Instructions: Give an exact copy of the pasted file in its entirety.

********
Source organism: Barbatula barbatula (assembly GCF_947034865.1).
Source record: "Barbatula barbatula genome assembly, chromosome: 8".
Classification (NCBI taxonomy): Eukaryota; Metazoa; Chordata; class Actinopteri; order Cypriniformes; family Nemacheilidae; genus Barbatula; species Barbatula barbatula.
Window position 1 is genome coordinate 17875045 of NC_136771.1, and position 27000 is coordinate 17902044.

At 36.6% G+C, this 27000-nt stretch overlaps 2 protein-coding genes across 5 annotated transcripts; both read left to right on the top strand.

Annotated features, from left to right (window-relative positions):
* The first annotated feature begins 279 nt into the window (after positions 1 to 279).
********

Source organism: Barbatula barbatula (assembly GCF_947034865.1).
Source record: "Barbatula barbatula genome assembly, chromosome: 8".
Classification (NCBI taxonomy): Eukaryota; Metazoa; Chordata; class Actinopteri; order Cypriniformes; family Nemacheilidae; genus Barbatula; species Barbatula barbatula.
Window position 1 is genome coordinate 17875045 of NC_136771.1, and position 27000 is coordinate 17902044.

At 36.6% G+C, this 27000-nt stretch overlaps 2 protein-coding genes across 5 annotated transcripts; both read left to right on the top strand.

Annotated features, from left to right (window-relative positions):
* The first annotated feature begins 279 nt into the window (after positions 1 to 279).